Royal Blood at Stage AE: How can two people make so much noise?


Mike Kerr, lead vocalist and bassist of the British rock group, Royal Blood, performs at Pittsburgh’s Stage AE May 31. (Photo by Jane Millard | Staff Photographer)

By Sarah Connor, Culture Editor

Two men from Brighton, England, stood on the indoor stage at Stage AE in Pittsburgh’s North Side on the evening of May 31. One of them had a broken foot and the other couldn’t move from the stool he was sitting on.

But these two people managed to get a crowd of hundreds of people jumping, screaming and singing —  bassist Mike Kerr and drummer Ben Thatcher, who together make up the Brit Award-winning rock group Royal Blood.

Kerr — who doubles as the band’s lead vocalist — broke his foot in an on-stage accident while performing at the Boston Calling festival May 26.

Kerr left a statement on Royal Blood’s social media promising fans that he will finish out the summer tour after the serious injury.

“The X-ray revealed that I have fractured my metatarsal which has left me fairly debilitated as a result. Despite the injury I have decided to continue with the upcoming shows,” he said. “I am doing everything within my super powers to make this work but regrettably I will not be dancing on stage for while.”

But the lack of dance moves didn’t seem to harm the band’s performance at Stage AE last week. After an exciting set from the opening act, Turbowolf — another U.K.-based hard rock band — the two men of Royal Blood made a modest entrance to the stage.

Thatcher led the way dressed in all black, from his snapback hat to his shoes, and walked toward his drum set. Kerr hobbled behind his bandmate to the microphone at center stage. The bassist had swapped his medical boot for a pair of stylish skinny jeans and Vans sneakers.

Without any introduction, Thacher took his usual seat at his drum set — elevated at the corner of the stage — and Kerr picked up his signature custom-made orange Fender bass. The pair held nothing back as they opened the show with a hit single called “Figure It Out” from their 2014 self-titled debut album.

Two more songs went by before Kerr addressed the crowd. The third song of the show was the band’s first single from their most recent album, 2017’s “How Did We Get So Dark?” After the song “Lights Out” — a spectacle of hard guitar riffs and vocals to show off Kerr’s extensive vocal range — Kerr took a much-needed breath.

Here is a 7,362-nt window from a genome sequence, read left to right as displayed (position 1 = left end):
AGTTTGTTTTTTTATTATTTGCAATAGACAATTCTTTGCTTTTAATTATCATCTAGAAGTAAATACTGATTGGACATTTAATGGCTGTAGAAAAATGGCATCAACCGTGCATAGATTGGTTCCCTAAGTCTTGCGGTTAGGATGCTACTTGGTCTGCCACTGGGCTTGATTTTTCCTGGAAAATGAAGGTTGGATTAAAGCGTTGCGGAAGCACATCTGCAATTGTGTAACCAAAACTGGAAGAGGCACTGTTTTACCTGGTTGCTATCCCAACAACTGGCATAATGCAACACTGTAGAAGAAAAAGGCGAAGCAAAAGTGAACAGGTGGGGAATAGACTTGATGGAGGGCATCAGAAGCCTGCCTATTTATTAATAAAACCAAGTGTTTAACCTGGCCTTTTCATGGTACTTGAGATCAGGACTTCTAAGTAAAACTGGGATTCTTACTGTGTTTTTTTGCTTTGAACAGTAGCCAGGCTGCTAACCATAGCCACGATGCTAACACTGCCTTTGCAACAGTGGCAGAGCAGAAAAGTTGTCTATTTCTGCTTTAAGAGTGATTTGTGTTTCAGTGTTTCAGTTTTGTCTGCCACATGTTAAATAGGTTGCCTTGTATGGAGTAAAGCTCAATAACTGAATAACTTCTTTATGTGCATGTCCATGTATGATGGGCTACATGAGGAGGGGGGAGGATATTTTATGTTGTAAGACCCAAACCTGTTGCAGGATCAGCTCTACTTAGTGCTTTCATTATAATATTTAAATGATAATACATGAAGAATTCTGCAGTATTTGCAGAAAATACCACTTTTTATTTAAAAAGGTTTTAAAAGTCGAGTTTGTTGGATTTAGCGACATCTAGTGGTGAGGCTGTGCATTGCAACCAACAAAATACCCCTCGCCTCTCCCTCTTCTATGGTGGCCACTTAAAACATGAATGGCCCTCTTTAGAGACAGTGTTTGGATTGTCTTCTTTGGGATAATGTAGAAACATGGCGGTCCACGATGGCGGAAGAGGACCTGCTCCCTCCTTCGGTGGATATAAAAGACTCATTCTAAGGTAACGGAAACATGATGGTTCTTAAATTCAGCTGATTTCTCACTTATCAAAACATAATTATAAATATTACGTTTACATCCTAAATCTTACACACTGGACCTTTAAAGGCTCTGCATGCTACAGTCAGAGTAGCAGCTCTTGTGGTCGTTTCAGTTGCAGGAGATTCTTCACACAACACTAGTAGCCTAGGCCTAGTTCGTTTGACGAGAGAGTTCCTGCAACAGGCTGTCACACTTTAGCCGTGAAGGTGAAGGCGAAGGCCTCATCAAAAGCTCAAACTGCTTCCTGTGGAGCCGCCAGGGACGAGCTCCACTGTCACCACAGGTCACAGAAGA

“My foot is fucking broken, so you guys are going to have to do the dancing for me today,” Kerr said through a thick British accent, eliciting a roar of excited screams from the packed standing-room-only audience.

The most impressive part of Royal Blood’s live performance was the simplicity of it all. One bassist and one drummer was all the pair needed to create enough energy to leave the fans at Stage AE in awe. There was no rhythm guitar or lead guitar, just the four-stringed bass.

Kerr utilizes multiple amplifiers and a short-scale bass guitar to create Royal Blood’s signature hard rock sound and classic rock-inspired riffs. When most people hear Royal Blood for the first time, they often comment on the strong lead guitar sound — not even knowing it’s a bass.

Though Kerr’s unusual method of playing the bass guitar is fascinating, it does not outshine the exceptional drum skills of Thatcher. He unleashed an intense drum solo mid-way through the show during the song “Little Monster,” and Kerr limped off stage so all eyes could be on his bandmate.

At this point in the show, the audience took Kerr’s request to dance very seriously. The crowds’ dance moves ranged from jumping to head-banging, and by the end of the song, crowd surfing made an appearance in the center of the audience.

Since most Royal Blood songs are relatively short — clocking in at fewer than three and a half minutes — the pair managed to play through the majority of the songs off their two albums. Including a two-song encore, Kerr and Thatcher had played 16 songs out of the 20 featured on “How Did We Get So Dark?” and “Royal Blood.”

After the two left the stage, the crowd still wanted more. Dozens of fans chanted the band’s name, calling them back on stage. After a minute or two, the musicians gave in and resumed their positions on stage with Kerr wobbling his way across the floor once again.

The encore brought two of the band’s most popular songs. Starting with the title song of their second album, “How Did We Get So Dark,” the pair of musicians then excited their fans as they played their last song, one of their first hits — “Out Of The Black.”

Not a single audience member was standing still as both musicians extended the ending of the song, showing off their musical stamina. It is rare to see two people command a stage and stimulate so much excitement in a rock performance, especially when they have to remain in the same spot.

Royal Blood lets their music speak for itself during shows without any gimmicks. Their commitment to the music is clear on stage — there are no pyrotechnics, crazy lighting tricks or background dancers to make their set more engaging. All it took to get the audience excited was two musicians, a bass, a microphone and a drum set.

A tweet from BBC Radio One in May 2017 sums up the whole experience of attending a Royal Blood concert well — “How can two people make so much noise?!?!”